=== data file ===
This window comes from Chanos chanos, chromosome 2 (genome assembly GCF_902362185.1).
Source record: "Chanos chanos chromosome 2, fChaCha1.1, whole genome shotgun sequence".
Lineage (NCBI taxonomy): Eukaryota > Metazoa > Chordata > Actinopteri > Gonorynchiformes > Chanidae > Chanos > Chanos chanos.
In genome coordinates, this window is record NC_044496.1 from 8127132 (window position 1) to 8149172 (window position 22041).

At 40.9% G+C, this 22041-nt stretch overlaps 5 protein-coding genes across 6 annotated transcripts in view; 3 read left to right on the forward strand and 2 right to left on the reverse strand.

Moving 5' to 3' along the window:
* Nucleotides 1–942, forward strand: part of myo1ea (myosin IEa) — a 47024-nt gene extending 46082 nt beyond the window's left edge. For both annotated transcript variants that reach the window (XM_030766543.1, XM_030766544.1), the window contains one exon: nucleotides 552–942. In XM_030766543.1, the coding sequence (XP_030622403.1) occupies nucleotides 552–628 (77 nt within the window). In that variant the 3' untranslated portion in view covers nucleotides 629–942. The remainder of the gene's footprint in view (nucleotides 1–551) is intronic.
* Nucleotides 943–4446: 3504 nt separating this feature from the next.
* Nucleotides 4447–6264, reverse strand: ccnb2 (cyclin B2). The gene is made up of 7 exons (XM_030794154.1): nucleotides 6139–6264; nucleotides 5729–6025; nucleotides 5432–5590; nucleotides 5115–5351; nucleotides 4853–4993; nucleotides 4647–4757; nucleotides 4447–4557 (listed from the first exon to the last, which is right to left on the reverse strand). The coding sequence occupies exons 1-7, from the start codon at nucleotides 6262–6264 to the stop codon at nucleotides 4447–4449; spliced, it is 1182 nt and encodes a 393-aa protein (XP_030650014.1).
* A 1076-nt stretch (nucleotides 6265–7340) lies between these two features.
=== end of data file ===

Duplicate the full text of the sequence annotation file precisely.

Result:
This window comes from Chanos chanos, chromosome 2 (genome assembly GCF_902362185.1).
Source record: "Chanos chanos chromosome 2, fChaCha1.1, whole genome shotgun sequence".
Lineage (NCBI taxonomy): Eukaryota > Metazoa > Chordata > Actinopteri > Gonorynchiformes > Chanidae > Chanos > Chanos chanos.
In genome coordinates, this window is record NC_044496.1 from 8127132 (window position 1) to 8149172 (window position 22041).

At 40.9% G+C, this 22041-nt stretch overlaps 5 protein-coding genes across 6 annotated transcripts in view; 3 read left to right on the forward strand and 2 right to left on the reverse strand.

Moving 5' to 3' along the window:
* Nucleotides 1–942, forward strand: part of myo1ea (myosin IEa) — a 47024-nt gene extending 46082 nt beyond the window's left edge. For both annotated transcript variants that reach the window (XM_030766543.1, XM_030766544.1), the window contains one exon: nucleotides 552–942. In XM_030766543.1, the coding sequence (XP_030622403.1) occupies nucleotides 552–628 (77 nt within the window). In that variant the 3' untranslated portion in view covers nucleotides 629–942. The remainder of the gene's footprint in view (nucleotides 1–551) is intronic.
* Nucleotides 943–4446: 3504 nt separating this feature from the next.
* Nucleotides 4447–6264, reverse strand: ccnb2 (cyclin B2). The gene is made up of 7 exons (XM_030794154.1): nucleotides 6139–6264; nucleotides 5729–6025; nucleotides 5432–5590; nucleotides 5115–5351; nucleotides 4853–4993; nucleotides 4647–4757; nucleotides 4447–4557 (listed from the first exon to the last, which is right to left on the reverse strand). The coding sequence occupies exons 1-7, from the start codon at nucleotides 6262–6264 to the stop codon at nucleotides 4447–4449; spliced, it is 1182 nt and encodes a 393-aa protein (XP_030650014.1).
* A 1076-nt stretch (nucleotides 6265–7340) lies between these two features.